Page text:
reno: mazzy espiritu, thornleigh

5.3.16

Maz in her Hamptons style kitchen in the Sydney suburb of Thornleigh. Picture: Albert Santos
For Maz Espiritu the potential in the split-level 1950s cottage was obvious from the moment she stepped inside. However her husband Jeff required a little more convincing.

“It was hard for him to see the potential — he knew it needed a lot of work and money. But I knew from the moment I stepped inside that this was our new home,” says Maz. “The house had a lot of character and I figured we could really work with it to create a Hamptons-style look if we allocated the right amount of money and spent it wisely. The huge balcony that overlooks the masses of greenery out the back just won me over and the location is just fantastic.”

The couple bought the three-bedroom home in Thornleigh in Sydney’s northwest in 2013 for just over $700,000. Maz estimates they have spent about $80,000 so far remodelling the bathroom and kitchen and giving new life to the living areas.

As first-time renovators the whole process was daunting but the couple went into it knowing there would be parts of the renovation that tested their patience.

“We had hopes of completing the house in a year but it’s been almost two years and we’ve only just finished the top floor,” says Maz. “Jeff was certainly patient dealing with contractors — and with me — but the biggest things we have learned have definitely been doing all the handy work, tiling and plastering the walls ourselves.”

Dream kitchen

One of the main projects in the renovation was the complete re-imagining of the existing kitchen which Maz says was very dark and had asbestos in the walls.

Picture: Albert Santos
“We made the whole space feel bigger by removing the internal walls,” she says. “That enabled us to design an open plan kitchen and living area and rearrange the layout of the home to really allow a flow of air and light throughout the entire top floor.”

After selling the existing kitchen cabinetry on eBay to raise some extra funds, Maz and Jeff purchased a new benchtop and cabinetry which they had professionally installed.

 The Gyprock, tiling, installation of the rangehood and ducting and the painting however were all DIY jobs so that the couple could save money to spend on other parts of the renovation.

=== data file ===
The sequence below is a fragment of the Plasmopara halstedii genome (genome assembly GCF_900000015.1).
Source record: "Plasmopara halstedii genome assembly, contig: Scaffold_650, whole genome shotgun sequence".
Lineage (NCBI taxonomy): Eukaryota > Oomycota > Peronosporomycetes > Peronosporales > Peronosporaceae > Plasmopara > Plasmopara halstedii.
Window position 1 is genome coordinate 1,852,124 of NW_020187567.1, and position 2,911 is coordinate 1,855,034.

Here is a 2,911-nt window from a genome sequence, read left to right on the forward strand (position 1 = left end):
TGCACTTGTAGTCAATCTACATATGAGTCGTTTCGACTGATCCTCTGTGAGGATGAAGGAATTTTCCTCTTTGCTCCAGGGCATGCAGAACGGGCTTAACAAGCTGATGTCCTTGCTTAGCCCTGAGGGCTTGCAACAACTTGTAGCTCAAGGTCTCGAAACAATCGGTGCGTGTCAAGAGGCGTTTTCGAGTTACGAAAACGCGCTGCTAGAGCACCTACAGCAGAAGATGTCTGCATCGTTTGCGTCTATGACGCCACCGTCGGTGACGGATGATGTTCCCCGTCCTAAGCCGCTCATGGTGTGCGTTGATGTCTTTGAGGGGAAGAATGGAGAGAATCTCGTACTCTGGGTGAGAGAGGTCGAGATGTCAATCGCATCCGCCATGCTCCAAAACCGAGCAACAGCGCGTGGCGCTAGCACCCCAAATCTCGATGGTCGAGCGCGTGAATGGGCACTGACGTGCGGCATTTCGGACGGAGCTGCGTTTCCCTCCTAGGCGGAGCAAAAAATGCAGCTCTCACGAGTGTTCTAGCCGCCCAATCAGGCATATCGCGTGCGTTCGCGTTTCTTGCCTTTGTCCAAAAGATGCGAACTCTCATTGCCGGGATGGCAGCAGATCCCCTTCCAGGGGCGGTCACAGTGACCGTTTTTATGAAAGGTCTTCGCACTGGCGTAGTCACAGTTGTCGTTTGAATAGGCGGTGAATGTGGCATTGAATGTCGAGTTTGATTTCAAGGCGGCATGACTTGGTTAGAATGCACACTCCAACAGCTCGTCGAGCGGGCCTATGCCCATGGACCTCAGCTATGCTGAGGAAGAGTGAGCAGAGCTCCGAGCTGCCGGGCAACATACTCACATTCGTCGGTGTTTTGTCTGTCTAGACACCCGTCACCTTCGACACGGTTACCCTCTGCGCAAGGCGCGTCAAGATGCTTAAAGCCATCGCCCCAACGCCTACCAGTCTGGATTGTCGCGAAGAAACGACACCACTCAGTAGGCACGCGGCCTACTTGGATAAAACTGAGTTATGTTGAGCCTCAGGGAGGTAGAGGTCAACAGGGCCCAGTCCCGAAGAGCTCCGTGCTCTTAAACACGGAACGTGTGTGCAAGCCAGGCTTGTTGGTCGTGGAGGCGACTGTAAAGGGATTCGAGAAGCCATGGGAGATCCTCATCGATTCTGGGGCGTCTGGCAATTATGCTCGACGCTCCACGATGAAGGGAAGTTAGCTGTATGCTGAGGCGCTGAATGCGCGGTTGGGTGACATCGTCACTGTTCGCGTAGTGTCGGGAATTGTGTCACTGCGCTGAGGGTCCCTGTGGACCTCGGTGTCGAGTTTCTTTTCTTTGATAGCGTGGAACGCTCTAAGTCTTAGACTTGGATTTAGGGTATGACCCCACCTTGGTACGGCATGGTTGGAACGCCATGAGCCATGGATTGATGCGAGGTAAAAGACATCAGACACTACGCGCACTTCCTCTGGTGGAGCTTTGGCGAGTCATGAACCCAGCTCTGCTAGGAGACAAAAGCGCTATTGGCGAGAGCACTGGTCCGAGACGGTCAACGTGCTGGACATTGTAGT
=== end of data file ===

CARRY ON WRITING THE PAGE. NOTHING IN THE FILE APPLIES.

The kitchen renovation wasn’t without its challenges — after the removal of the walls, the floorboards didn’t line up. Removing them wasn’t an option as they were one feature the couple had elected to keep from the start.

“We wanted to keep the original wooden floors so we had them professionally sanded down and varnished in a dark colour.”

Picture: Albert Santos
It’s ended up as one of Maz’s favourite rooms in the house.

“It caters easily to entertaining people and truly makes cooking more enjoyable with plenty of room to move around,” she says.

Bathroom bliss

If the kitchen was hard work, Maz and Jeff’s renovation of the home’s main bathroom was on a whole other level.

“The house was old and we knew it needed some work,” says Maz.

“Most aspects were functional but the bathroom was old and we discovered during the course of our renovation that the plumbing was not to standard. The shower waste was just running to the ground outside so we had all that soapy gunk just sitting on the ground or running into the downstairs walls. It was disgusting to say the least.”

Picture: Albert Santos
Their problems didn’t end there. The bathroom had only one small waste hole and the wall beams were rotting and needed to be replaced.

To save the money that they would need to spend fixing the plumbing, the couple took on all the plasterboard work, waterproofing and tiling themselves also installing the shelving, towel rails, mirror and the curtain rail.

“We definitely underestimated the difficulty in tiling with 600x600mm porcelain tiles, especially when we discovered that the walls were uneven,” says Maz.

Nevertheless the job was finished and the end product shows no signs of the difficulties the couple faced.

Words of wisdom

Like many first-time renovators, Maz and Jeff found the process time consuming but ultimately rewarding. Their advice for would-be renovators?

“Research, research, research,” says Maz. “It will build your knowledge and help you make wise decisions before and throughout the renovation process. There’s a lot of thought and weighing up that you should do before going ahead — it’s not for everyone and definitely not for the faint-hearted.

“Don’t be afraid to ask for help and advice, be open minded and be realistic with time frames and budget. Don’t forget to set aside a budget for the unforeseen circumstances too.”

Picture: Albert Santos
First published in Home, The Daily Telegraph 11 September 2015

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